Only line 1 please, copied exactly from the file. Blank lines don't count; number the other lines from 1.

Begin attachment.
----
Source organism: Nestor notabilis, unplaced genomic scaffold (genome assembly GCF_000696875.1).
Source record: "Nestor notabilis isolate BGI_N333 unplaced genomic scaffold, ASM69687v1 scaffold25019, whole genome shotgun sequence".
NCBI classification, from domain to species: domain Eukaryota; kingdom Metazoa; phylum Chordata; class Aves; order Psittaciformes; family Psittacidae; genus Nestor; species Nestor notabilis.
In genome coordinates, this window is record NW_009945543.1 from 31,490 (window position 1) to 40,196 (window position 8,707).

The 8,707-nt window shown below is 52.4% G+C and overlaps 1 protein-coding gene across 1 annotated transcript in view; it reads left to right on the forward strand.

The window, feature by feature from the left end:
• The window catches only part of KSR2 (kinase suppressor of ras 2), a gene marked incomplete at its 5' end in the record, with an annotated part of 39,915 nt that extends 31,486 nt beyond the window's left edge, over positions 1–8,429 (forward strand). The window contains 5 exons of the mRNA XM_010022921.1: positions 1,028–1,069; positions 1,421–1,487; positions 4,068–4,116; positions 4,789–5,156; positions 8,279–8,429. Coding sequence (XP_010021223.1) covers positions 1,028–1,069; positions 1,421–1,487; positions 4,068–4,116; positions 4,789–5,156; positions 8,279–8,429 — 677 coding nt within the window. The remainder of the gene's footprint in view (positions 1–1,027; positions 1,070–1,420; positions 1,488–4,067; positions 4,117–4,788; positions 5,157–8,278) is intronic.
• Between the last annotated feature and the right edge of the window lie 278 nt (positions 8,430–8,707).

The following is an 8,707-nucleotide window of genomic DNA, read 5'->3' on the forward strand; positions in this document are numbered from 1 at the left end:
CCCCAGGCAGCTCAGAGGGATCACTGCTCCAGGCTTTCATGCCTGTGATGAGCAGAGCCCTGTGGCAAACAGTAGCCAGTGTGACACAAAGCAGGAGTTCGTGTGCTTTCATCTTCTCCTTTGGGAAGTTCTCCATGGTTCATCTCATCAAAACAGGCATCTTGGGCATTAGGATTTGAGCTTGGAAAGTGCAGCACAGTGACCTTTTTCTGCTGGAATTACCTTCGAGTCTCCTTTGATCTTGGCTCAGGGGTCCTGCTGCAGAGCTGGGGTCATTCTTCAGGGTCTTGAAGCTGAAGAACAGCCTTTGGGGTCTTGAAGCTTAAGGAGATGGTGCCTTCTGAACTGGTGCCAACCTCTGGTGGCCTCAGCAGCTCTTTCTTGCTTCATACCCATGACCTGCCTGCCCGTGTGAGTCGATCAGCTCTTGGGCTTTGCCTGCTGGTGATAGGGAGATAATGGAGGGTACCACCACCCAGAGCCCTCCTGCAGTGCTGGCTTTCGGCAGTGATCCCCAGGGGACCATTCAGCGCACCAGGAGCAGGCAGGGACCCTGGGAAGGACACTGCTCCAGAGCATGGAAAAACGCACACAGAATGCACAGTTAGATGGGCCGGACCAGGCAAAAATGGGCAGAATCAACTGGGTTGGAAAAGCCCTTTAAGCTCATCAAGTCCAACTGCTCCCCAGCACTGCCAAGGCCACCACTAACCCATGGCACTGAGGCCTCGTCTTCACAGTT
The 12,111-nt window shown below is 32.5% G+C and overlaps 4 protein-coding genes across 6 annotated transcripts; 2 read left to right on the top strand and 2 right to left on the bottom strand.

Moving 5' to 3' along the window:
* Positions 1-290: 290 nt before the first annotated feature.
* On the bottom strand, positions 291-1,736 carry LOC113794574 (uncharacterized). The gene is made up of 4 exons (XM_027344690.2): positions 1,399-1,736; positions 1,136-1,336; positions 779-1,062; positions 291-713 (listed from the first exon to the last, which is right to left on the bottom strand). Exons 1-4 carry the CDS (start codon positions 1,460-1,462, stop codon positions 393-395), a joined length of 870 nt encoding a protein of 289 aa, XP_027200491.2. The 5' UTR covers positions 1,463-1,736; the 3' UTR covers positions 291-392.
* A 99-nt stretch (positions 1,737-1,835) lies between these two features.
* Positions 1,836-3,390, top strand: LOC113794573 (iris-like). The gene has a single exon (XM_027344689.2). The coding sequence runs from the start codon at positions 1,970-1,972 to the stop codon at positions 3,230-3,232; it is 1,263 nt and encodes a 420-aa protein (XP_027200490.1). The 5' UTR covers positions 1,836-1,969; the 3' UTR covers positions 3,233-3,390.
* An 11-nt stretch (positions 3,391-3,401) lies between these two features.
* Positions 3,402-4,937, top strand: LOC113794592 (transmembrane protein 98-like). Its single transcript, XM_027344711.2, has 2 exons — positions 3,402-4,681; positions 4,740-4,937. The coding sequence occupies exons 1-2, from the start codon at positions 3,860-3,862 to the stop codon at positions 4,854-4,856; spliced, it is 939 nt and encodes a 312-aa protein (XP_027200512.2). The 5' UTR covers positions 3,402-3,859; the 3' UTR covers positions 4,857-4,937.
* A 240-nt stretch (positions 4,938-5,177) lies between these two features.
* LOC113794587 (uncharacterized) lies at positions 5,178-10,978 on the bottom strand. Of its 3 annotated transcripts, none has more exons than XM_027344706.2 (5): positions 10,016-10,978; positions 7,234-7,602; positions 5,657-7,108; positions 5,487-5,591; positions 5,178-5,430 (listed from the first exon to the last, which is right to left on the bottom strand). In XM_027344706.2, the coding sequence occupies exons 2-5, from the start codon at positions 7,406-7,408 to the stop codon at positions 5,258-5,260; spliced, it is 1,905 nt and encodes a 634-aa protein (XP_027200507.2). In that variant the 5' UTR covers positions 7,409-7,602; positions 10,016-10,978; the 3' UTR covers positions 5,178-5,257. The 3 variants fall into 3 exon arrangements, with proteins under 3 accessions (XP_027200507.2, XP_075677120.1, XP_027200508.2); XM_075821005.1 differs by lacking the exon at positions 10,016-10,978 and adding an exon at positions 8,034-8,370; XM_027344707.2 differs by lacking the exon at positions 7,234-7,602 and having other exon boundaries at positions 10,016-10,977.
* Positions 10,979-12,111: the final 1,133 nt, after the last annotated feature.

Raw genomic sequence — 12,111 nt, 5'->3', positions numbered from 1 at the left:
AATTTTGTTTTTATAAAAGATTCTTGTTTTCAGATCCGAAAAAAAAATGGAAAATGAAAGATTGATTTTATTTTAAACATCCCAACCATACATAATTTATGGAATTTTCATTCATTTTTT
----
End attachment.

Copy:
Source organism: Nestor notabilis, unplaced genomic scaffold (genome assembly GCF_000696875.1).